School Area is still captivating our interest: The number of the week was 12, next week is 13.  Letters were p and q, next week they will be g and j.  There were also pages for tracing their first and last name, and Mayia added her middle name and shared with the group in meeting.  She called on students and answered questions about her work.  She has been requesting to share more in meetings and students have been working on “giving her voice space” so that all may hear.  Mayia suggested we have tracing the word of the week available as well, and “THAT” will be added this week as well as some of the words we have previously done. (While many of our words of the week are based on ones I’m seeing our children are wanting to learn, some have been coming from the analysis of the Oxford English Corpus of over a billion words)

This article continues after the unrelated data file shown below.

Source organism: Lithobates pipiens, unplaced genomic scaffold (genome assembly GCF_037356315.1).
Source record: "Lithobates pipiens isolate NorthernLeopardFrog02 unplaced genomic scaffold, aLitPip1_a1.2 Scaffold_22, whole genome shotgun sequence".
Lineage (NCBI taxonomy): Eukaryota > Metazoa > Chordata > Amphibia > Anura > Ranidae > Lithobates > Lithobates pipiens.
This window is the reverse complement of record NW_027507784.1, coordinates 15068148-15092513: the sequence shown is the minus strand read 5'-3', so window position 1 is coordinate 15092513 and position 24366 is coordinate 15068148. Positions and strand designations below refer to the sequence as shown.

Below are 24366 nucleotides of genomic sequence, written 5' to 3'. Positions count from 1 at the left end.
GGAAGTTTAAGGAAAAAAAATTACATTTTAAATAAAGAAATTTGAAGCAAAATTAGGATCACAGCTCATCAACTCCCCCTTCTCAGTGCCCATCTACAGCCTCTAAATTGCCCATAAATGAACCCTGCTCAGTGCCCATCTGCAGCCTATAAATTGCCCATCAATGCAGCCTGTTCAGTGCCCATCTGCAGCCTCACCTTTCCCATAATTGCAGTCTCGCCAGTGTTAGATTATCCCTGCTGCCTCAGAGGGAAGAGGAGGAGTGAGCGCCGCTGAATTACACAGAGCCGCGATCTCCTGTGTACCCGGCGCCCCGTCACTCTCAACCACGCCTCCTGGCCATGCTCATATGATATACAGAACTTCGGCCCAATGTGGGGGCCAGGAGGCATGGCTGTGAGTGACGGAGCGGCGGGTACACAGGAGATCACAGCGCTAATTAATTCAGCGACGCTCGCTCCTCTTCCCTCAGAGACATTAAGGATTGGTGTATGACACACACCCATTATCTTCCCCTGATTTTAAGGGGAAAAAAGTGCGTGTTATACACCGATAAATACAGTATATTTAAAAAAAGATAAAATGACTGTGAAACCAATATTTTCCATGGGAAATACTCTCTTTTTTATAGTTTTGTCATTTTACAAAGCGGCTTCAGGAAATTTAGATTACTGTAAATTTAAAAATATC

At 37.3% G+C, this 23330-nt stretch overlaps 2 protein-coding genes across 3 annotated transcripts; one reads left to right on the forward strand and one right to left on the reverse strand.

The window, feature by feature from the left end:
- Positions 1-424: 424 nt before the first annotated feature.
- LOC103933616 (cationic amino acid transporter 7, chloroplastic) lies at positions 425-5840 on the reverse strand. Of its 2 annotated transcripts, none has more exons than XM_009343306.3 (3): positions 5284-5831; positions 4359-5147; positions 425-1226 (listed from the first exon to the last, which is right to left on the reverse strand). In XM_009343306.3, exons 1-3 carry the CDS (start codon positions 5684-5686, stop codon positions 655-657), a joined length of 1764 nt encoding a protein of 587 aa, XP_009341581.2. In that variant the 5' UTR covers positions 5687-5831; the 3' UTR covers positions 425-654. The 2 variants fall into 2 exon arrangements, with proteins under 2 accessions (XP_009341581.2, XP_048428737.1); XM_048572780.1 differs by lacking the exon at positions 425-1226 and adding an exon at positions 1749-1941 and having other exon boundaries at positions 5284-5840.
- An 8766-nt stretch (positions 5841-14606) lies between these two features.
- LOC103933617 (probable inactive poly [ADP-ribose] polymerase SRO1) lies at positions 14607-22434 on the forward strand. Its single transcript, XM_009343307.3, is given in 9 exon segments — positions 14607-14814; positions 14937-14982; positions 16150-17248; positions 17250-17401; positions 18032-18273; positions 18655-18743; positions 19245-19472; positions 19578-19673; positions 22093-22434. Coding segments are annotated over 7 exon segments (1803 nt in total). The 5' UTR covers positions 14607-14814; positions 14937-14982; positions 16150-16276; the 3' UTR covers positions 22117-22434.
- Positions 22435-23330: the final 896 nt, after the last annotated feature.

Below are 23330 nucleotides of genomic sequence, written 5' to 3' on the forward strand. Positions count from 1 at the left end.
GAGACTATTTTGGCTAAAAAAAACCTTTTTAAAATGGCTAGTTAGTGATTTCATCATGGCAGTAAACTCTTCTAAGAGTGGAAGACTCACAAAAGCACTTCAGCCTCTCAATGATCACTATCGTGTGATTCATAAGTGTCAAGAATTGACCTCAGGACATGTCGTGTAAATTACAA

We are embarking on an author Study of Mo Willems.  You may know him from The Pigeon Finds a Hot Dog to The Elephant and Piggie books.  Our readers discovered many things about Mo.  He is an author and illustrator, he writes about animals, the characters talk to the reader, the font colors are consistent with each character, and so much more!  Have a favorite Mo Willems book?  We’d love to read it in class.

We read Charlotte’s Web on Thursday and Friday.  Students continued projects, such as Wilbur’s House out of sticks and hot glue, and spider webs out of collage materials.  PT Renee facilitated a sewing plan where sprouts chose a word to describe Wilbur, drafted a sketch, and began sewing their web.  Thank you Saundi for the wooden hoop donations.  Sewing continued into Deep Learning, where some created pillows or sketched clothing and began picking out cloth.  Next week we will read chapters 15-18 over the course of the week.